Lawmakers Consider Dredging To Deal With 'Black Mayonnaise' In Indian River Lagoon
Florida officials are considering dredging the floor of the Indian River Lagoon to remove the muck of the estuary that’s already been plagued by massive animal die-offs and the loss of thousands of acres of sea grass.
Dr. John Trefry is a Marine and Environmental Systems Professor at Florida Institute of Technology, who’s been studying muck in the Indian River Lagoon—which he describes as “black mayonnaise.”
“And, much like the algae bloom, it blocks sunlight and inhibits sea growth,” said Trefry.
Trefry says muck has been accumulating in the lagoon for decades, leading to a decrease in oxygen in the water. So, he says a multi-year effort is needed to help restore the system.
“We’re in a period of critical decline--and people are always saying it’s critical. This one is really bothering me, and I’m sort of someone who can tolerate a lot, but this is serious—and, muck has been accumulating for five or six decades. And, not it’s been spread over greater distances in the lagoon. So, let’s dredge. But, let’s make sure we get the upland areas from filling in again,” he added.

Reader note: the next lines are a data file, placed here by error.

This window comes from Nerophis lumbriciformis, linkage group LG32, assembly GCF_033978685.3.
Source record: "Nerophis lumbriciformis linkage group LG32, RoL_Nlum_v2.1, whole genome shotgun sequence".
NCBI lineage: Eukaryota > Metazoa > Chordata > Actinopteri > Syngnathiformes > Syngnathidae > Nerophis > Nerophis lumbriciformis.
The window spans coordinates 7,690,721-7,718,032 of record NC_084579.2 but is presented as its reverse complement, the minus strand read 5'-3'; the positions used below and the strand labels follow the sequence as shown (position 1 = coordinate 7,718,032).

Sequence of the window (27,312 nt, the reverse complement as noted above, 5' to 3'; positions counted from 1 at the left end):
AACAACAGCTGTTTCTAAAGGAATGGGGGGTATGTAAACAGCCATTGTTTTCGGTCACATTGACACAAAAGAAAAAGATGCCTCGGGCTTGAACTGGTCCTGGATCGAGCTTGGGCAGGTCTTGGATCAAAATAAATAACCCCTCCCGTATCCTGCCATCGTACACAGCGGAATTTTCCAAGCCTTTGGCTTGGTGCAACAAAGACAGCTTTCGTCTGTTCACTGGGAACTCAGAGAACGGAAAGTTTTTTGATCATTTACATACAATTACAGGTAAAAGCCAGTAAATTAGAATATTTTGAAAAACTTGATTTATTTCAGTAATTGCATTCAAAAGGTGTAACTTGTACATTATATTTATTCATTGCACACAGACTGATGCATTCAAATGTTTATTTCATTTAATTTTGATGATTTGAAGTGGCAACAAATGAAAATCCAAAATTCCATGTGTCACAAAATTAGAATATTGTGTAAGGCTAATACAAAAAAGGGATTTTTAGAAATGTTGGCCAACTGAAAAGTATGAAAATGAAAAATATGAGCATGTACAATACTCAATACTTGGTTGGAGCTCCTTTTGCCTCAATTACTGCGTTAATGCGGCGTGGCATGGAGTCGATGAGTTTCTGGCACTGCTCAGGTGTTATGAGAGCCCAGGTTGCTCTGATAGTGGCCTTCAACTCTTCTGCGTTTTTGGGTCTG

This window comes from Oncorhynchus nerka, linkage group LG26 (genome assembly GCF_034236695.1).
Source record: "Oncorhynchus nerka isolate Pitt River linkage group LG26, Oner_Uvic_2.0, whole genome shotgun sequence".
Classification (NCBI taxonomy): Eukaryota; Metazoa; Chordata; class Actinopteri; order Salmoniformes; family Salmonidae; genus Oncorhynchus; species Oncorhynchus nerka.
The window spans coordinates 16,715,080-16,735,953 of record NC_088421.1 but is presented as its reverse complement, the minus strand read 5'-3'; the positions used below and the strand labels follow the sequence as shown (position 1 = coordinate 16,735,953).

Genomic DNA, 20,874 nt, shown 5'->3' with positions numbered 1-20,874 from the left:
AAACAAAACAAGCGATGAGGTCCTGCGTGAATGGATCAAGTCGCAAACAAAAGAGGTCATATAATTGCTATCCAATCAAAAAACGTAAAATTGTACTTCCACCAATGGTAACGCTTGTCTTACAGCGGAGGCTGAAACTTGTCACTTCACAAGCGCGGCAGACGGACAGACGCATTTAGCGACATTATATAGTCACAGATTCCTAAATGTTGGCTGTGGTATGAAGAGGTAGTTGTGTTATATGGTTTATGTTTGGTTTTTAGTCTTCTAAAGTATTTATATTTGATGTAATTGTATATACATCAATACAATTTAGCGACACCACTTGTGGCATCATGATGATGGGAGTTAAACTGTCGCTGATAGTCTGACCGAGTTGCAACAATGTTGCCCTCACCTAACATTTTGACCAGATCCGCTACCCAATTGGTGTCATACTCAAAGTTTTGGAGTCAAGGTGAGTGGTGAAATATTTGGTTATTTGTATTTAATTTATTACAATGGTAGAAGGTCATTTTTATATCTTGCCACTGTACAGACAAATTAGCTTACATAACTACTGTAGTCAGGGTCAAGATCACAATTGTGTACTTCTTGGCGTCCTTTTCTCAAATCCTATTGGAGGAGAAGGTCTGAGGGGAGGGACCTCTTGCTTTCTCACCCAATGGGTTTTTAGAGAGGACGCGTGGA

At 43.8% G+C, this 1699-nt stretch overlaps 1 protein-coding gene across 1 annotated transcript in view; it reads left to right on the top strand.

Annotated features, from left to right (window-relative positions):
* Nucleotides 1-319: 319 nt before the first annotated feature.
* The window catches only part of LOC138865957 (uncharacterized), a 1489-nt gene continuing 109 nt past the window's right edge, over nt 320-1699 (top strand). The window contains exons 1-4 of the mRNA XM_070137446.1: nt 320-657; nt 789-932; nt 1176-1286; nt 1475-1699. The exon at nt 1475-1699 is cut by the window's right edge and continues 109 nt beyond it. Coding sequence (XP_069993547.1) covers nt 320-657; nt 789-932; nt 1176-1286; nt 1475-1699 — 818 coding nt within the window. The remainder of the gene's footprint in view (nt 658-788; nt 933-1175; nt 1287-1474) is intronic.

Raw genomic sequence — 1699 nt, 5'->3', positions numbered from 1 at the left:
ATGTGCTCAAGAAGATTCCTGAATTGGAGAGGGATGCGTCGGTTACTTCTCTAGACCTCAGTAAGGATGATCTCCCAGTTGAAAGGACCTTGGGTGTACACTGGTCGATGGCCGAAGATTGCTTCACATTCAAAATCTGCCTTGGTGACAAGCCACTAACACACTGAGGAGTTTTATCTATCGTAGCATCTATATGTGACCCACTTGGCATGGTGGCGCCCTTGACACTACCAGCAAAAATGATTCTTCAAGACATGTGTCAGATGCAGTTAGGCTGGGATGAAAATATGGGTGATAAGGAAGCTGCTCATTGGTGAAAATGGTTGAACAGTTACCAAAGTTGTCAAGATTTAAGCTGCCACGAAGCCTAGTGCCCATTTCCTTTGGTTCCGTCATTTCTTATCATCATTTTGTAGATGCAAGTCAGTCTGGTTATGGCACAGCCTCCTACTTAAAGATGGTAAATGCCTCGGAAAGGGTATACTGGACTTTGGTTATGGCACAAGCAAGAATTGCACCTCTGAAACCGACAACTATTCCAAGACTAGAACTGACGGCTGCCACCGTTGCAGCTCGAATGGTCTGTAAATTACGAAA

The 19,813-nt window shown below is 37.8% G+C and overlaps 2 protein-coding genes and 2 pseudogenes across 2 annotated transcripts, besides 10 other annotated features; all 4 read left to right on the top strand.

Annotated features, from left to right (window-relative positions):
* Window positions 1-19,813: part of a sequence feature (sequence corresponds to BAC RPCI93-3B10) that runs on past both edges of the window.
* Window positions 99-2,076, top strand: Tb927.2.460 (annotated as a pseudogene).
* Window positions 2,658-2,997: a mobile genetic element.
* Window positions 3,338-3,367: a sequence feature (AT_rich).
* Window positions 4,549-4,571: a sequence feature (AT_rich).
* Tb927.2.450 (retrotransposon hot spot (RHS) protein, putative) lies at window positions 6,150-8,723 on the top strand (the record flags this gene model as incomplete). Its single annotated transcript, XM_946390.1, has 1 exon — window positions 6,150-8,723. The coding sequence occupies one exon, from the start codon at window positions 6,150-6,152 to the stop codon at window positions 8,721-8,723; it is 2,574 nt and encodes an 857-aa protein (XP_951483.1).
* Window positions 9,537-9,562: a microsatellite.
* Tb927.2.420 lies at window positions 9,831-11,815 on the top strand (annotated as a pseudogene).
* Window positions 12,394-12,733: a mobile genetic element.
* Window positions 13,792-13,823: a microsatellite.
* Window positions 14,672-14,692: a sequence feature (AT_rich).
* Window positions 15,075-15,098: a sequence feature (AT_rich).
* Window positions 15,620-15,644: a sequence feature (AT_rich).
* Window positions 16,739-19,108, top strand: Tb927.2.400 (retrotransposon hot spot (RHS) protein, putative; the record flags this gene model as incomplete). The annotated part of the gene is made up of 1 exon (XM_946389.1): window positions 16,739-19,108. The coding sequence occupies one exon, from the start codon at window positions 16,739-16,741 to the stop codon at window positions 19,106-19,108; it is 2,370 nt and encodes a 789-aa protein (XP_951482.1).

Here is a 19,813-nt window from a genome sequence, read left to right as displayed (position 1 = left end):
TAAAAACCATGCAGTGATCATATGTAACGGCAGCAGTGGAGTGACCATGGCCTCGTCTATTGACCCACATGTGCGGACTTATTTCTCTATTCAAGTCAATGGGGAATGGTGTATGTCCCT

Viera Republican Senator Thad Altman invited Trefry to make a presentation before the Senate Environmental Preservation Committee Wednesday. It’s connected to a recommendation Altman made—that another committee approved last month—which suggests the Legislature appropriate 20 million dollars to clean up the waterway through dredging.
For more news updates, follow Sascha Cordner on twitter @SaschaCordner.